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The CCSS & Junior/Senior English/Language Arts

The Common Core State Standards (CCSS) are a group of national learning goals outlining what students should know and be able to do by the end of each grade level. They were adopted for English/language arts and math by the state of Wisconsin in 2010. (Previously, Wisconsin only had standards outlining what students should know for grades 4, 8 and 12.)

These standards help teachers ensure their students have the skills needed to be successful, while helping families understand what is expected of their students. It’s also important to remember that the CCSS are not a curriculum; they are standards that establish what students need to learn, but don’t dictate how teachers should teach. 

In Shorewood, we are aligning to the Common Core Standards, but are not formally adopting them. This gives our staff more flexibility when designing curriculum, while ensuring our students to be better prepared for the content they’ll see on the Smarter Balanced Assessment (which will begin replacing the WKCE during the 14-15 school year), without drastically changing our curriculum.

Our District and teachers will work together to decide how to best help students reach the standards. Differentiation will still be available for students, meaning students that need extra challenges will receive them, while students that need extra assistance will receive help.

Writing

  • Write arguments that are logical, well-reasoned and supported by evidence
  • Establish and maintain a formal style and objective tone while keeping in line with the norms and conventions of the discipline in which the student is writing
  • Use narrative techniques, such as dialogue, pacing, description, reflection and multiple plot lines to develop experiences, events and/or characters
  • Develop and strengthen writing as needed by planning, revising, editing, rewriting or trying a new approach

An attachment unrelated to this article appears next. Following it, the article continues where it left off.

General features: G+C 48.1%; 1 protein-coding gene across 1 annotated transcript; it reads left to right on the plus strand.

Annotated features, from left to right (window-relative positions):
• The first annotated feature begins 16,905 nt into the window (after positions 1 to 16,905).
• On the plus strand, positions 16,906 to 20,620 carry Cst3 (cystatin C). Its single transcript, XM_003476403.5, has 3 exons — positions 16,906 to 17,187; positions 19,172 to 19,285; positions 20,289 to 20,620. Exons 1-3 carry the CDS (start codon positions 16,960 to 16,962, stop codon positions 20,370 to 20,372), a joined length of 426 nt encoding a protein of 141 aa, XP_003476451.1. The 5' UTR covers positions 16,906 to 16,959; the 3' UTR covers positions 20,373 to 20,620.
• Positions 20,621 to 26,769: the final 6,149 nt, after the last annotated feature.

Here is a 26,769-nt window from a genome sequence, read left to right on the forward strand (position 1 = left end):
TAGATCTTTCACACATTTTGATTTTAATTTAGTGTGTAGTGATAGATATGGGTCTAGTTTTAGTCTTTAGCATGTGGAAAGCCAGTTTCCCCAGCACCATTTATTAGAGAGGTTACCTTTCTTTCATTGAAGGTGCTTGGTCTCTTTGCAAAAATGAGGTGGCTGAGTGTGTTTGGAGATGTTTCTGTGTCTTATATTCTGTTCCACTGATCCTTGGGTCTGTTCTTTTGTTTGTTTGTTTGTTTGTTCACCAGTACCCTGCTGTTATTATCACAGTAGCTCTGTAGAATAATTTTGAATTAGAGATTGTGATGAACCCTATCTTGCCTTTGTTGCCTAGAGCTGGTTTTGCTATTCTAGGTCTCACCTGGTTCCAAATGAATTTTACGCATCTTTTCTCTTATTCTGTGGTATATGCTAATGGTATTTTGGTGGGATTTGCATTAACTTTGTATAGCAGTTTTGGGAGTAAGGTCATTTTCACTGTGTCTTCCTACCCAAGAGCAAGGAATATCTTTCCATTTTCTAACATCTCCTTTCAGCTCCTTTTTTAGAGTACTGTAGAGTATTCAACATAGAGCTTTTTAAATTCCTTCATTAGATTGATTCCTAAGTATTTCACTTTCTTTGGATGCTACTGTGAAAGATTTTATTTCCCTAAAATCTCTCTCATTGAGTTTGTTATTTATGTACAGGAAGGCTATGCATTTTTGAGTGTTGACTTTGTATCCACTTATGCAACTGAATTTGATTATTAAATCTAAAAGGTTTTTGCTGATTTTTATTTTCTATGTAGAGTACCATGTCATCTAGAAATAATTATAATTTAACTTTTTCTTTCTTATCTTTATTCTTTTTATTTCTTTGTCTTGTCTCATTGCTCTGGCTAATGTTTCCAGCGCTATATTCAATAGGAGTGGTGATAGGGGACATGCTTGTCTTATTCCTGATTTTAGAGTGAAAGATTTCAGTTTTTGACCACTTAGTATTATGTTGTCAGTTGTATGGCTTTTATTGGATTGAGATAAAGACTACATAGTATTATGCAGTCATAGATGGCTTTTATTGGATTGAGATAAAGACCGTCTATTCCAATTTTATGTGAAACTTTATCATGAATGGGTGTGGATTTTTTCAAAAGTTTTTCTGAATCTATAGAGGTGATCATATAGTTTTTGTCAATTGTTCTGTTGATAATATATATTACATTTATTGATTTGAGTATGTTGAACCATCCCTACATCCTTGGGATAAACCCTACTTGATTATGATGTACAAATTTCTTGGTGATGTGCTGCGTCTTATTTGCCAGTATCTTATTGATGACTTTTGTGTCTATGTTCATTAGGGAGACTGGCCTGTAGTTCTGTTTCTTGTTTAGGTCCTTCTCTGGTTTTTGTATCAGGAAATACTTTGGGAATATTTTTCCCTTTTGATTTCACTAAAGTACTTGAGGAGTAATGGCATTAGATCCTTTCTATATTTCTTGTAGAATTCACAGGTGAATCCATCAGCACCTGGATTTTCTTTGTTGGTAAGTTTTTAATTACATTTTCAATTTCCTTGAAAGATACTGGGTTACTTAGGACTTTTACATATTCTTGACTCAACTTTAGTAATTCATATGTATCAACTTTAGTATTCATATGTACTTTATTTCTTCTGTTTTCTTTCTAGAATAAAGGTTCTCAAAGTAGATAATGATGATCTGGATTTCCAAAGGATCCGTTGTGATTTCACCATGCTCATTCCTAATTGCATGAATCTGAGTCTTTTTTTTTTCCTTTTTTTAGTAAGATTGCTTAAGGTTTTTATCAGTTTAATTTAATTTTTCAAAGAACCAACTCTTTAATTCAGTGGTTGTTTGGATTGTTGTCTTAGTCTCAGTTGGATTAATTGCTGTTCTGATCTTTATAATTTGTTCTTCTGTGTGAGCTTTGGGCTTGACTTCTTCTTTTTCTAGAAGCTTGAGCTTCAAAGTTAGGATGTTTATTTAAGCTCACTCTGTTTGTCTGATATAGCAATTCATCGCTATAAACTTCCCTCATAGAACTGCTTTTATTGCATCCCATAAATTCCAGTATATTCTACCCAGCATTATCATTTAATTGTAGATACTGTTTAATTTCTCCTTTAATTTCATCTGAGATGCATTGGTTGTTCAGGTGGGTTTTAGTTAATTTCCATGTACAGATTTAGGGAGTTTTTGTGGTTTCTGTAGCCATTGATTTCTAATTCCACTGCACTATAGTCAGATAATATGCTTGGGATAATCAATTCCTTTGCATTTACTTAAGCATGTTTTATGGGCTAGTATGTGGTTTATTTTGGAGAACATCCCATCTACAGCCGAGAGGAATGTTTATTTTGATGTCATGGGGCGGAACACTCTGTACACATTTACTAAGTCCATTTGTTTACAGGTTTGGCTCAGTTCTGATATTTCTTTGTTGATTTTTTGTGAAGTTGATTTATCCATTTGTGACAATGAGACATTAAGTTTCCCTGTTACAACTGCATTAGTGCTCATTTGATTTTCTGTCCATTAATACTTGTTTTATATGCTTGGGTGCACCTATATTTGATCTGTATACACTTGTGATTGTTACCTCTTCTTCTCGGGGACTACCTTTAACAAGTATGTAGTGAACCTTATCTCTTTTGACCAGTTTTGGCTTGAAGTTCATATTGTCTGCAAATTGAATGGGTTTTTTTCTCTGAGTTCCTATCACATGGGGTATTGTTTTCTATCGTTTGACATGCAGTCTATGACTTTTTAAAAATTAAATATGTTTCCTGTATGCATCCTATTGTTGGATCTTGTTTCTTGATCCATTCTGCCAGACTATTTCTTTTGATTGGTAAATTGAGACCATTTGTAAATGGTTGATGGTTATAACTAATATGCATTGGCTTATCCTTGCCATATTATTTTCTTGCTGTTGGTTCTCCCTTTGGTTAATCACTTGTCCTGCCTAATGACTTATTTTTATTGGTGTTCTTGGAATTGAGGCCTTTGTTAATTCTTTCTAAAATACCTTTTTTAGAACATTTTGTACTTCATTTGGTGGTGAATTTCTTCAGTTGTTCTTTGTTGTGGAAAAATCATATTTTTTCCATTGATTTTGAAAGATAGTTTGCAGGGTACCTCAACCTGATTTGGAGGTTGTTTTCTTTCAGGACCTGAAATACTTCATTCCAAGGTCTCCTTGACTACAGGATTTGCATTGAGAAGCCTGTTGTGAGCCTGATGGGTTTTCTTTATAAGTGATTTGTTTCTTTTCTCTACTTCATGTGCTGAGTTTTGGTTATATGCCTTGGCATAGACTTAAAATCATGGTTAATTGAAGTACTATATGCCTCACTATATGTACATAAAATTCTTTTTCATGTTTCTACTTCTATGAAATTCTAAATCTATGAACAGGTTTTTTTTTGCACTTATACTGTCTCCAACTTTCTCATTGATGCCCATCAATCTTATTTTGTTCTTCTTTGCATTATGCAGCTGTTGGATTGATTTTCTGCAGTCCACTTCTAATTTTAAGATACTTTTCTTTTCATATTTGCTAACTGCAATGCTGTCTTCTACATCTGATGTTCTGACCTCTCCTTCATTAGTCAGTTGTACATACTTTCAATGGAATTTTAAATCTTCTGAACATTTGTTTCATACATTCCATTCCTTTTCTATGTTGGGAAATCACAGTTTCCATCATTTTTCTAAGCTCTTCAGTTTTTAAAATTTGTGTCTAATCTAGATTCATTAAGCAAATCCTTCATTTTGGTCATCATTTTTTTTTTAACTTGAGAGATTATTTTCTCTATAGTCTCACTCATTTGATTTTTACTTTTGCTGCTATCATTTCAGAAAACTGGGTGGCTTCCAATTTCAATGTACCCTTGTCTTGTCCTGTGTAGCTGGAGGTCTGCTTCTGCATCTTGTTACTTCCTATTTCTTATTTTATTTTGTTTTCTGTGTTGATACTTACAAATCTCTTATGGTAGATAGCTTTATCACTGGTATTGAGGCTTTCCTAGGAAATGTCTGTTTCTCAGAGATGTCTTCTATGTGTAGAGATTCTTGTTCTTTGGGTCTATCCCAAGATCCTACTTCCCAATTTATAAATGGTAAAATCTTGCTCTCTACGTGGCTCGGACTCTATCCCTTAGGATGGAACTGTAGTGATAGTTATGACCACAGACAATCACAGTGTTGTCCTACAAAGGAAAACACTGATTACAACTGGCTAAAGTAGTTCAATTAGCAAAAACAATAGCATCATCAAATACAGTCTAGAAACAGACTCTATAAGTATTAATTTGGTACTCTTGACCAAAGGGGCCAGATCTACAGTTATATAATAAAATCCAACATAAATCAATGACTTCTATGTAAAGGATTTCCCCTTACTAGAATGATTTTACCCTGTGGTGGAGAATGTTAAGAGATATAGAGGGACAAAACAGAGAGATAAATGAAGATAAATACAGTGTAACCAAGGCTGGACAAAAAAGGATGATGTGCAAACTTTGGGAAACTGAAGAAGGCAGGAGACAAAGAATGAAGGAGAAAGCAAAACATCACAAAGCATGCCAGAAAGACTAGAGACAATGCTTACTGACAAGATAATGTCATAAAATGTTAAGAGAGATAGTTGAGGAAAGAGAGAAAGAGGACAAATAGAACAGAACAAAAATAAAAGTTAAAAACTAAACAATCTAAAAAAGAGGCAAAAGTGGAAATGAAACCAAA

• Use technology to produce, publish, and update individual or shared writing products
  • Produce clear and coherent writing with appropriate development, organization and style
  • Write routinely over extended time frames (time for research, reflection, and revision) and shorter time frames (a single setting or a day or two) for a range of tasks, purposes and audiences

Reading (Fiction & Non-Fiction)

  • Cite strong and through textual evidence to support analysis of text, as well as inferences drawn from text and instances where text leaves matters uncertain
  • Evaluate two+ central ideas of a text and analyze their development over course of text
  • Analyze a complex set of ideas or sequence of events and explain how specific individuals, ideas or events interact and develop over the course of the text
  • Determine the meaning of words and phrases as they are used in the text, including figurative and connotative meanings; analyze the impact of specific word choices
  • Analyze how an author’s choices concerning how to structure specific parts of a text contribute to its overall structure and meaning as well as its aesthetic impact